The pastor’s basic role is one of shepherding or overseeing a local congregation of believers. It’s a kind of miniature version of how Christ is the shepherd or overseer of all believers (1 Pet. 2:25; 5:2-4). It’s truly a privilege, then, to fill such a position.

Few are called to be pastors, and those who are bear many responsibilities. These include, among other things, leading (1 Tim. 5:17; Heb. 13:7, 17, 24), preaching and teaching to (1 Tim. 3:2; 5:17; Titus 1:9),[1] being an example to (1 Pet. 5:3), and caring for (1 Tim. 3:5) the church.

However, one thing that seems to be frequently overlooked—or, at the very least, underappreciated—by many pastors as a responsibility they should bear is that of apologist. I can’t speak for everywhere else in the world, but this certainly seems to be the case here in our largely anti-intellectual Canadian church culture.

Let me suggest, then, four reasons why I think pastors—including you, if you are one—need to be trained in apologetics.

1 – The Pastor Needs It

Perhaps the most obvious reason why a pastor should be trained in apologetics is for their own sake. The Bible itself considers it more noble to examine the scriptures closely than not to in assessing whether or not Christianity is true (Acts 17:11). And knowing not only what you believe but why you believe it instills a stronger faith in the believer.

All this will help the pastor as a believer and as the leader of their church to love God with all their mind (Matt 22:37 | Luke 10:27) and to lead by example in doing so. This brings us to our second reason why pastors should be trained in apologetics.

2 – Their Church Needs It

There are far too many stories out there of churchgoers approaching their pastors with questions and doubts about the faith only to be met with ignorance at best or dismissiveness at worse. This simply shouldn’t happen.

If pastors are to lead their congregations, they must lead in all areas of the Christian life. This includes the development of Christian thought, which is part of loving God with all your mind. And just as apologetics would strengthen the pastor’s own faith, so too would it strengthen that of their congregation.

Perhaps if more pastors were able to offer better answers to the questions and objections raised by some of their congregants, fewer people would fall away from the faith.

3 – The World Needs It

In addition to shepherding the church, the pastor must also be an ambassador to the world. After all, when the world looks for a representative of a church, who do they look to? The pastor.

The world has raised up countless barriers to faith in the forms of arguments and objections raised against Christianity (2 Cor. 10:3-5). In response to these, Christians are charged to offer a reasoned defense of the faith to anyone and everyone in hopes of persuading them of the truth of the gospel (Col. 4:6; 1 Pet. 3:15). How much more should this be the case for pastors and other ministry leaders, the frontline representatives of Christ and his Church?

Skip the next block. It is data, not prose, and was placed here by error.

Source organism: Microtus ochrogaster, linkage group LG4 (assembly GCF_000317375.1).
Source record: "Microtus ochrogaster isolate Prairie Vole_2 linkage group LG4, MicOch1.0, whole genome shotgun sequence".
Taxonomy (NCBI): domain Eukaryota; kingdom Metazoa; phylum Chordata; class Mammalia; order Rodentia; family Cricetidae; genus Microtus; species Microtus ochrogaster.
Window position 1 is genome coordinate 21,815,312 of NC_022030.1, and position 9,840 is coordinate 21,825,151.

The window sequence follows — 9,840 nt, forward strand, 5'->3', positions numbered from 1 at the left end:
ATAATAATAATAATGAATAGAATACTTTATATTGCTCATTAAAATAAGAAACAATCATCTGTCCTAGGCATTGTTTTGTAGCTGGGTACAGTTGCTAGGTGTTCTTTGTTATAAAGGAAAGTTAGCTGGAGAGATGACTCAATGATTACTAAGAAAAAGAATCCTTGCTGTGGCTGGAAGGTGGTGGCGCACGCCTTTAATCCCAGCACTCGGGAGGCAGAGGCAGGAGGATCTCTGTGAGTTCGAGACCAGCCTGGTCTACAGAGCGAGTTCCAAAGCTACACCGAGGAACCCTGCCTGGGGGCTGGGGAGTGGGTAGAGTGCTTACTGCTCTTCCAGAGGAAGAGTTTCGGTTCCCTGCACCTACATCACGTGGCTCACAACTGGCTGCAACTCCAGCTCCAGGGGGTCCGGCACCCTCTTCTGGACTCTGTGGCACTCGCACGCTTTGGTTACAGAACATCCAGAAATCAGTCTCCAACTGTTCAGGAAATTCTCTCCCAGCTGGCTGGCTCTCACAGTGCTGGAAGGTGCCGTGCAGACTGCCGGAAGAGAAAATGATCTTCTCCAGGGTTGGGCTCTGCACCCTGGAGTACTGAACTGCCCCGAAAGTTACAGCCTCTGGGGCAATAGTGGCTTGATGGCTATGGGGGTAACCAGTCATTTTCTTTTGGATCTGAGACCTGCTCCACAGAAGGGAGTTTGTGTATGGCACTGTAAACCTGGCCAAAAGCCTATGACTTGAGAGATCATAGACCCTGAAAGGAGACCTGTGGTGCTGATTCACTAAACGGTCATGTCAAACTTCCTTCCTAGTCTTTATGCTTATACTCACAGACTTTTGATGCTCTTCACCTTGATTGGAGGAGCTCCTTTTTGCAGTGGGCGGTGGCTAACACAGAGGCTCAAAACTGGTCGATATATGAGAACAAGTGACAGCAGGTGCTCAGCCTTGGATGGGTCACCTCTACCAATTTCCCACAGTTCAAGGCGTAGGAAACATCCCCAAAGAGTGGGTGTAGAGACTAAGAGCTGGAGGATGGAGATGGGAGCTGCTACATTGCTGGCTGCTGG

And as if the needs of the pastor, the church, and the world weren’t reason enough, there is at least one other reason why a pastor should be trained in apologetics: Scripture commands it.

4 – Scripture Commands It

Yes, as was just mentioned, the Bible commands all Christians to engage in the reasoned defense of the faith. But that’s not what we’re talking about here. There’s a specific command to pastors.

In Titus 1:5-9, the apostle Paul lists a number of qualifications for the position of “elder” in the church—a term interchangeable with “pastor”/“shepherd” and “overseer” (Acts 20:17, 28; Titus 1:5, 7; 1 Pet. 5:1-2). In verse 9, he says, “He must hold firm to the trustworthy word as taught, so that he may be able to give instruction in sound doctrine and also to rebuke those who contradict it.”

The Greek word translated “rebuke” in this verse (elenchō) bears the meaning of “to refute” or “to convince.” This is why in the example Paul then gives in vv. 10-16, he says, “Therefore, rebuke (elenchō) them sharply, that they may be sound in the faith, not devoting themselves to Jewish myths and the commands of people who turn away from the truth.” The goal of this particular rebuking—one of refuting falsity and convincing of truth—is that those under the pastor’s oversight might be “sound in the faith.”

This is supposed to be a qualification for pastoring! Pastors are to be able to teach sound doctrine (theology) and defend sound doctrine (apologetics). If they lack either, then, according to Scripture, they should either get equipped or reconsider their role in the church.

Call to Pastors

If you’re a pastor and have never been trained in the reasoned defense of the faith, get training. Better late than never.

Take advantage of all the free resources available through ministries like Ratio Christi. Read blog posts and other articles like this one. Read books. Watch videos. Attend events.

Maybe even consider further education. I’m not necessarily talking about getting another degree. It could be a certificate, or even just one course. (Auditing a course is a relatively cheap way to go, and there are some free courses available out there.)

And get people in your corner who can help you grow and can themselves grow alongside you in the defense of the faith. If you can, connect with someone who already has training.

If you need further assistance figuring out where to start, please don’t hesitate to contact us here at Ratio Christi. We’re here to help.



[1]Additionally, in Ephesians 4:11, the phrase often translated “the pastors and teachers” or “the shepherds and teachers” might also be rendered “the pastor-teachers” or “the shepherd-teachers.”